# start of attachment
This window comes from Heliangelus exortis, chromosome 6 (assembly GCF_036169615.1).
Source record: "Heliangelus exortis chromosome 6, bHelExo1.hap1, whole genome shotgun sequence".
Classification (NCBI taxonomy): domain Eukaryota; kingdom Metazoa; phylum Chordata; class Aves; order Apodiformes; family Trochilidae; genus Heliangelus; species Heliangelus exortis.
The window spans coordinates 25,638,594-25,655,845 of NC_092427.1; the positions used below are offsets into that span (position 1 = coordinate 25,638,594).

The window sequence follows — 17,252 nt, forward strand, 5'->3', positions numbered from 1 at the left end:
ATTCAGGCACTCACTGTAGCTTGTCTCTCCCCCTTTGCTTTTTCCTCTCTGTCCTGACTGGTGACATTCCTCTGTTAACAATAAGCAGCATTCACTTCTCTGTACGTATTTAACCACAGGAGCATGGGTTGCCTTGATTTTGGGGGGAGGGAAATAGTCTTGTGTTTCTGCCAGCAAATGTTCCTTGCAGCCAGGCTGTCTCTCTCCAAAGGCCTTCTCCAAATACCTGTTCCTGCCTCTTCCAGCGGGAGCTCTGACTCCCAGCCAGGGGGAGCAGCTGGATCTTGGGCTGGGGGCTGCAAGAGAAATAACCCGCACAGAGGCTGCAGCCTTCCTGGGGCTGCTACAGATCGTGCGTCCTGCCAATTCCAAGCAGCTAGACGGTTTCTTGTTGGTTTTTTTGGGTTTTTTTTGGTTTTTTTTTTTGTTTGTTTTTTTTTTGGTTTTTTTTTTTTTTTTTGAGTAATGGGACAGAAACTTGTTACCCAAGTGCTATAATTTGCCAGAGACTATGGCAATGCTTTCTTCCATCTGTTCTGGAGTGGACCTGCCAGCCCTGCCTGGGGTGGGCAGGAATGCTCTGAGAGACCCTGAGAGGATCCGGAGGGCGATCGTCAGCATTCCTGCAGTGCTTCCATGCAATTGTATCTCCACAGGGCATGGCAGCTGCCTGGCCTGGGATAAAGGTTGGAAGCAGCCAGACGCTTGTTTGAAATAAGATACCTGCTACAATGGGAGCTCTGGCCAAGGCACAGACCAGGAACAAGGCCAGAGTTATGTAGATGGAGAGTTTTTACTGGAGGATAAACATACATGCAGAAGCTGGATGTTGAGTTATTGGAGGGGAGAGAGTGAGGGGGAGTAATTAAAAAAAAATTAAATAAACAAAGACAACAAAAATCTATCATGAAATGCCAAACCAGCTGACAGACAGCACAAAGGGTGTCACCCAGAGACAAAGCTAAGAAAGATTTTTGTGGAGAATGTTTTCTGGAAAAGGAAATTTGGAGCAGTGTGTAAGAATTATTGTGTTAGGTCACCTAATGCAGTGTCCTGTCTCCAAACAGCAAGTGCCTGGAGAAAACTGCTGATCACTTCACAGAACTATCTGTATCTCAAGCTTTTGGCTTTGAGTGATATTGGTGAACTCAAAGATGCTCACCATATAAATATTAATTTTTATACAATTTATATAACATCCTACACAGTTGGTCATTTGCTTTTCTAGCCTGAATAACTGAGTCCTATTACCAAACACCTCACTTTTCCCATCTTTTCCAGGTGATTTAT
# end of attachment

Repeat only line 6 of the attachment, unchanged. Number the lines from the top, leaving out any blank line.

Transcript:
ATTCAGGCACTCACTGTAGCTTGTCTCTCCCCCTTTGCTTTTTCCTCTCTGTCCTGACTGGTGACATTCCTCTGTTAACAATAAGCAGCATTCACTTCTCTGTACGTATTTAACCACAGGAGCATGGGTTGCCTTGATTTTGGGGGGAGGGAAATAGTCTTGTGTTTCTGCCAGCAAATGTTCCTTGCAGCCAGGCTGTCTCTCTCCAAAGGCCTTCTCCAAATACCTGTTCCTGCCTCTTCCAGCGGGAGCTCTGACTCCCAGCCAGGGGGAGCAGCTGGATCTTGGGCTGGGGGCTGCAAGAGAAATAACCCGCACAGAGGCTGCAGCCTTCCTGGGGCTGCTACAGATCGTGCGTCCTGCCAATTCCAAGCAGCTAGACGGTTTCTTGTTGGTTTTTTTGGGTTTTTTTTGGTTTTTTTTTTTGTTTGTTTTTTTTTTGGTTTTTTTTTTTTTTTTTGAGTAATGGGACAGAAACTTGTTACCCAAGTGCTATAATTTGCCAGAGACTATGGCAATGCTTTCTTCCATCTGTTCTGGAGTGGACCTGCCAGCCCTGCCTGGGGTGGGCAGGAATGCTCTGAGAGACCCTGAGAGGATCCGGAGGGCGATCGTCAGCATTCCTGCAGTGCTTCCATGCAATTGTATCTCCACAGGGCATGGCAGCTGCCTGGCCTGGGATAAAGGTTGGAAGCAGCCAGACGCTTGTTTGAAATAAGATACCTGCTACAATGGGAGCTCTGGCCAAGGCACAGACCAGGAACAAGGCCAGAGTTATGTAGATGGAGAGTTTTTACTGGAGGATAAACATACATGCAGAAGCTGGATGTTGAGTTATTGGAGGGGAGAGAGTGAGGGGGAGTAATTAAAAAAAAATTAAATAAACAAAGACAACAAAAATCTATCATGAAATGCCAAACCAGCTGACAGACAGCACAAAGGGTGTCACCCAGAGACAAAGCTAAGAAAGATTTTTGTGGAGAATGTTTTCTGGAAAAGGAAATTTGGAGCAGTGTGTAAGAATTATTGTGTTAGGTCACCTAATGCAGTGTCCTGTCTCCAAACAGCAAGTGCCTGGAGAAAACTGCTGATCACTTCACAGAACTATCTGTATCTCAAGCTTTTGGCTTTGAGTGATATTGGTGAACTCAAAGATGCTCACCATATAAATATTAATTTTTATACAATTTATATAACATCCTACACAGTTGGTCATTTGCTTTTCTAGCCTGAATAACTGAGTCCTATTACCAAACACCTCACTTTTCCCATCTTTTCCAGGTGATTTAT